As the fashion industry bows to pressure to become more progressive with its casting choices, a new generation of models from all backgrounds, cultures, genders and sexualities has taken to the runways. The transgender community -- for so long underrepresented in fashion -- can today count several fashion superstars in its ranks, namely Gucci muse Hari Nef and fashion week stalwart Andreja Pejić.
Now, in a CNN Style exclusive, model Teddy Quinlivan is publicly disclosing her transgender identity for the very first time.
Quinlivan, 23, is a catwalk and campaign regular, having walked for the likes of Jeremy Scott, Carolina Herrera and Diane Von Furstenberg at this fall's New York Fashion week alone. Since being discovered by Louis Vuitton's creative director Nicolas Ghesquière in 2015, her career has been in the ascendant.
Speaking between New York Fashion Week shows, Quinlivan explains what inspired her to come out, during what appears to be a crucial time for transgender people.
'Doing it for myself'
"I've decided to reveal my trans identity because of the political climate in the world right now -- particularly in the United States," Quinlivan said. "We made an amazing progression under the Obama administration, and since the new administration took office there's been a kind of backlash.
"There's been violence against transgender people -- particularly transgender women of color -- since before I even knew what transgender was. I just felt a great sense of urgency. I'm very fortunate to be in (a) position (that) I never really thought I would be. It's really important to take advantage of a time like this."
With her views on Trump and violence against the trans community, would Quinlivan say that her decision to come out is rooted in politics, or something more personal? "I think the personal is political," she replied. "It's political, but I'm also doing it for myself. I was ready to come out, but I think the times we live in elevated the sense of importance and urgency."
Quinlivan accepts that her announcement may bring a backlash from less accepting corners of the internet -- or even negative ramifications for her fashion career.
"I'm definitely a little bit nervous, because I've been presenting as cisgender (a person who identifies with the sex they were assigned at birth) for so long," she said. "Since I transitioned when I was 16, I've been living as a cis female ... I was very lucky, because I won the genetic lottery -- I looked a certain way and my voice hadn't dropped. That privilege gave me a lot of confidence to walk down the street, date and (work) in the fashion industry, where people I would presume I was a 'normal' girl.
"But when you come out as transgender to the world, on a platform, there may be some backlash. People might be violent against me because of something I never chose. That makes me nervous, but I'm really excited to share my story with the world. My optimism outweighs the fear."
Quinlivan already has several high profile supporters behind her decision, including designer Marc Jacobs who wrote: "I respect, admire and support Teddy's decision to come out as transgender. Now more than ever it is vital that we pledge our allegiance to the LGBT community and use our voices to encourage and inspire acceptance, equality, understanding and love."
president Sarah Kate Ellis said in a statement that Teddy is "sending a phenomenal message to transgender youth by using her personal story to show that transgender women can and should aspire to be whatever they want to be."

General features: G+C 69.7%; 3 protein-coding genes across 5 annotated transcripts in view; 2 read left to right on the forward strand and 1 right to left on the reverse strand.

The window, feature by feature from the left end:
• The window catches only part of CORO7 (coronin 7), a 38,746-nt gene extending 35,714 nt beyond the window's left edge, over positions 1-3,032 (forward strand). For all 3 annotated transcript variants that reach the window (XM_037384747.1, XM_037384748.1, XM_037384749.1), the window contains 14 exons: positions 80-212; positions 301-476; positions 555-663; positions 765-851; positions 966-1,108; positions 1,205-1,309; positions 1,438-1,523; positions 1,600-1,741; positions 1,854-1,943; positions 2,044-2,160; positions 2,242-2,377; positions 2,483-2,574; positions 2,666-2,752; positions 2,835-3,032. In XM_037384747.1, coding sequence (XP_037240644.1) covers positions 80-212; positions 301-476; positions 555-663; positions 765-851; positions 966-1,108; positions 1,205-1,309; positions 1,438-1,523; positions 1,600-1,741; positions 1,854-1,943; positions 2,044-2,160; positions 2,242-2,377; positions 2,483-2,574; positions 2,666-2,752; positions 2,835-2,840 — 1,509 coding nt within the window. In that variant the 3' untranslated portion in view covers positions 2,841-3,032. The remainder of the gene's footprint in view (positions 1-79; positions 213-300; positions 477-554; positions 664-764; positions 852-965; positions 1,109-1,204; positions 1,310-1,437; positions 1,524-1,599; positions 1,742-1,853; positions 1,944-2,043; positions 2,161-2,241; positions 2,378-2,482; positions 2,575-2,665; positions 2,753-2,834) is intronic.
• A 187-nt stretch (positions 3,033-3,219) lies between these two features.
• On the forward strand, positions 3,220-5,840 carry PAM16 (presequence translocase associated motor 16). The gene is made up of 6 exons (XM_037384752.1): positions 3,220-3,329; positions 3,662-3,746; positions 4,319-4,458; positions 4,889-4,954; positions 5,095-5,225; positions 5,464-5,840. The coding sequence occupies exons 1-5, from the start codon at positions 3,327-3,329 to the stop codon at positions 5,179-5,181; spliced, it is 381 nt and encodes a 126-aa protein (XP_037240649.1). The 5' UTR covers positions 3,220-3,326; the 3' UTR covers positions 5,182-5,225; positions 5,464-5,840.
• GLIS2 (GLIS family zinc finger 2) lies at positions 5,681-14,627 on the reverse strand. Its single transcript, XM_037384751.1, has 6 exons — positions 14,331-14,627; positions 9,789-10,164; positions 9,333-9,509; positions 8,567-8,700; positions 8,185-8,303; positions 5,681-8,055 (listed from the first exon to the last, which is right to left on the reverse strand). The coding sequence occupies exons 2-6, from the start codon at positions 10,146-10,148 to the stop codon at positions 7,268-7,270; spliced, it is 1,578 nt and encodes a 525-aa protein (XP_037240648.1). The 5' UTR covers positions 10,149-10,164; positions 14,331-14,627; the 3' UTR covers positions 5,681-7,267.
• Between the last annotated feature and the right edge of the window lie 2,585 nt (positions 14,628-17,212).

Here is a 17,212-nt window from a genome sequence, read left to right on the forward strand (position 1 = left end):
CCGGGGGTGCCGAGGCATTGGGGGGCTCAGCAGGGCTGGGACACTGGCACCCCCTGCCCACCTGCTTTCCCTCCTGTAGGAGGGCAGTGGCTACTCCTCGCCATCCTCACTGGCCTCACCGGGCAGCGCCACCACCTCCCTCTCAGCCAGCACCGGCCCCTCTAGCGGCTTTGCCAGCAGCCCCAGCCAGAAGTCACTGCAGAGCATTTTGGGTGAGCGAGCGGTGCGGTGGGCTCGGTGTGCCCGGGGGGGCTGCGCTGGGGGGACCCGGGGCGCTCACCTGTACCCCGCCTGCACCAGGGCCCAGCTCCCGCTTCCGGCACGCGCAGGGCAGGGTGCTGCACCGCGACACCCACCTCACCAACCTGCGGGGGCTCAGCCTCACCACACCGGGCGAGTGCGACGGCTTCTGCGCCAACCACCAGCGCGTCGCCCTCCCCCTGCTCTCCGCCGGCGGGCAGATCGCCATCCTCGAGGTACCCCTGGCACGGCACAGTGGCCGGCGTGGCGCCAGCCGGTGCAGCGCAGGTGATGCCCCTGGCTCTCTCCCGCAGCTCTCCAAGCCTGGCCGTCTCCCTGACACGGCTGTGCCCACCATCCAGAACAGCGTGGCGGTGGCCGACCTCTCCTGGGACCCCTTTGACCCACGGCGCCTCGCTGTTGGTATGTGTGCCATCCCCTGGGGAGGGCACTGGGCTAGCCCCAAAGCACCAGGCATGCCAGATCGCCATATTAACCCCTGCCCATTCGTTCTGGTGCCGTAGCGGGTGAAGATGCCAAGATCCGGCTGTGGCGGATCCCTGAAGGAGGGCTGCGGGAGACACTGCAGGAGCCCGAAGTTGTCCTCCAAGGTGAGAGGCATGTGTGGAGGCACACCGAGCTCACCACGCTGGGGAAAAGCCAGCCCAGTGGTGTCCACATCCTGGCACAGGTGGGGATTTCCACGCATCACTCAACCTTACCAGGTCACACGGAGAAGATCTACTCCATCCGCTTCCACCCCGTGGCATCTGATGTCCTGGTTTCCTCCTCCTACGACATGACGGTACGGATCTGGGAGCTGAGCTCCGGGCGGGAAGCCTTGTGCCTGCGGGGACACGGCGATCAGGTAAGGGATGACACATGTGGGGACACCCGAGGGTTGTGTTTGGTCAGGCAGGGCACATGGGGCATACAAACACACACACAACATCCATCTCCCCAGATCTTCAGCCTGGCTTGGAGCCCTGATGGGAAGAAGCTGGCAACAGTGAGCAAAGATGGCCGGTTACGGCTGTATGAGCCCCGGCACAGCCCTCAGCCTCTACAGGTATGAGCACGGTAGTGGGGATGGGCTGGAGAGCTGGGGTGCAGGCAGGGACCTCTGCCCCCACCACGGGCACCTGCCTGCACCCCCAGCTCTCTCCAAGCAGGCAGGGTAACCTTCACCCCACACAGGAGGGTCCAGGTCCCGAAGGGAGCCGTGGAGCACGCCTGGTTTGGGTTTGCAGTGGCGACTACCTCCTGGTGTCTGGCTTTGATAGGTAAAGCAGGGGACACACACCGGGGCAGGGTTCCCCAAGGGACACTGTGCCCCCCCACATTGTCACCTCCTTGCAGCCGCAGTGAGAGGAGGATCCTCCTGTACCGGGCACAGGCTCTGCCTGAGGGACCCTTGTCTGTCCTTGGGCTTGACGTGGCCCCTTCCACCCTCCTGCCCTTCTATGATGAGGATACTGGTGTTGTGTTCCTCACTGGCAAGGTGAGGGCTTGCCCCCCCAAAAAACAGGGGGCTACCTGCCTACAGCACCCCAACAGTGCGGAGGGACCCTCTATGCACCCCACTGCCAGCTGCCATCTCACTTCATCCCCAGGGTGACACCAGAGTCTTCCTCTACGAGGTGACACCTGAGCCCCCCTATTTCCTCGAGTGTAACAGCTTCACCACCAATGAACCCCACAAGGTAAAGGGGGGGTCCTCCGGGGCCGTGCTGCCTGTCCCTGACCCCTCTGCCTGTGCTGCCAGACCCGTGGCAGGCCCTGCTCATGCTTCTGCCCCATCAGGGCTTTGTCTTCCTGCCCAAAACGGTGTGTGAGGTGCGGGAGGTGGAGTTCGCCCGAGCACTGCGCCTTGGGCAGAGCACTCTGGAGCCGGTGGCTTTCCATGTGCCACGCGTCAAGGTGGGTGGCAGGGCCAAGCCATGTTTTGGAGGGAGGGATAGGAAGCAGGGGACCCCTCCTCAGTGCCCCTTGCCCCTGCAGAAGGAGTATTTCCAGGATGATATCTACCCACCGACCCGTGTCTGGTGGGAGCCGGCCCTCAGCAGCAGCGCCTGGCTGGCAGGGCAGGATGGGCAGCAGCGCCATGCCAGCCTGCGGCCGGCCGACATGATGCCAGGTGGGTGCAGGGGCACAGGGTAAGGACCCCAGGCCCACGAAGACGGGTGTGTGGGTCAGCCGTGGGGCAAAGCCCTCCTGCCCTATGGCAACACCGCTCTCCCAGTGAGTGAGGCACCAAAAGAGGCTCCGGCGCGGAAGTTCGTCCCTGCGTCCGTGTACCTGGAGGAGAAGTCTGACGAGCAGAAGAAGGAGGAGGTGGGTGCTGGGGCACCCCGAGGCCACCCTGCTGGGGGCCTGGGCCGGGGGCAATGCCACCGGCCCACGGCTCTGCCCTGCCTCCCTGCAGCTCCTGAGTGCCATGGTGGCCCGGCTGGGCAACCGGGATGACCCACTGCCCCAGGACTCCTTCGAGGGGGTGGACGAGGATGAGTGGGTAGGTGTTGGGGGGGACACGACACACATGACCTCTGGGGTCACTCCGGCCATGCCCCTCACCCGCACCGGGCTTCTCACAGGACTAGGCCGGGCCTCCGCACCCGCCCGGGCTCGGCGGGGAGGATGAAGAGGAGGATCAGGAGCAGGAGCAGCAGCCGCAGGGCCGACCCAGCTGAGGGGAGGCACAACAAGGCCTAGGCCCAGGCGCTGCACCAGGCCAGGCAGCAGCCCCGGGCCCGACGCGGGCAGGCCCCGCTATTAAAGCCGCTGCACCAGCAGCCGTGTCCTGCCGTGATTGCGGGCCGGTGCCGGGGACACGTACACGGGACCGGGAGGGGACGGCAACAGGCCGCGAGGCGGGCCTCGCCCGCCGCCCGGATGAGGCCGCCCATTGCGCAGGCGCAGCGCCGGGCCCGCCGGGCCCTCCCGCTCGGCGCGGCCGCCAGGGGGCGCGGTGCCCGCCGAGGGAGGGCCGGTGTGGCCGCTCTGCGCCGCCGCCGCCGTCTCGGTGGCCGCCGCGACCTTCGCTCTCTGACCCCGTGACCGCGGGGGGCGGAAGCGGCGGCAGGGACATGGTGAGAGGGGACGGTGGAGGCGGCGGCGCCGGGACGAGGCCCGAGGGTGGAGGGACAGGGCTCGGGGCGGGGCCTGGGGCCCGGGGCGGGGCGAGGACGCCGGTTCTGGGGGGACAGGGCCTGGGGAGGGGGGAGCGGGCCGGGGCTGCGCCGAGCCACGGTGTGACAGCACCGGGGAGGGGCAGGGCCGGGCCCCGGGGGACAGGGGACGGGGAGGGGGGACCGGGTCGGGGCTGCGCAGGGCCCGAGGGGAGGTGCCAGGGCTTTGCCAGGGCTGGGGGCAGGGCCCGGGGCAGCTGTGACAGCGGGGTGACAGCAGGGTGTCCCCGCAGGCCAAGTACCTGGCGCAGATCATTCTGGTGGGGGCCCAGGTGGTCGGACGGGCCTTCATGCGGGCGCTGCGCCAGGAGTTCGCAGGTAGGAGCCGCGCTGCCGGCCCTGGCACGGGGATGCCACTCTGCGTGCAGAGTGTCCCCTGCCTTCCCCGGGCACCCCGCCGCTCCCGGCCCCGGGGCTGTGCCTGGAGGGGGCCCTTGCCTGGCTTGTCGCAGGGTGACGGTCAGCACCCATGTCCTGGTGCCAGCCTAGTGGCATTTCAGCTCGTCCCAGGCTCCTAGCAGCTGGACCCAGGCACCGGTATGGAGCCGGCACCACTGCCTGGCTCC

'No role models'
It seems likely that Quinlivan's vocation in the fashion industry will change from simply "model" to "transgender model." But she's willing to accept the label.
"I don't think it's a problem because I don't think there's anything wrong with being trans," she said. "I'm a woman first and foremost ... I'm a model but I'm also transgender, and I think in a time when I can count most transgender celebrities on my hands, (this) is crucial.
She said that a negative portrayal of transgender people dominated the media during her childhood. "They were made to seem like a bad joke," she explained. Credit: Ace Amir (via Women Management)
"If being transgender is something that gets attached to my name throughout my career, then it's for a worthy cause. But I look forward to the day when it doesn't matter.
"Unfortunately, I didn't have any trans role models until I was probably 18 or 19. Laverne Cox being on 'Orange Is the New Black' is new. Janet Mock, Caitlyn Jenner coming out -- that's recent.
"When I was growing up it was all Jerry Springer and Maury Povich. I was seeing this exploitation of trans women. They were made to seem like a bad joke. I felt like that was such a negative portrayal. I wasn't like the women on these TV shows, so it gave me a lot of confusion.
"Hopefully my story reaches people in the same way that the stories of Laverne Cox and Janet Mock have (already) reached trans people. There are not a lot of openly trans people in media, and I think it's really important to show people that not only am I trans, I'm (also) very successful and good at what I do."
But what role does Quinlivan think that the notoriously fickle, often superficial fashion industry can play in this? Can she use it as a tool for social change?
"I think one of the ways we can help people in the trans community is to give them a platform," she said. "And I think the fashion industry plays a very crucial role in that. The fashion industry dictates what's in fashion, what's cool, what's acceptable. It's not just about who's walking fashion shows ... it's about who's on every newsstand in the country.
"The transgender community needs more visibility. And with more visibility will come more acceptance."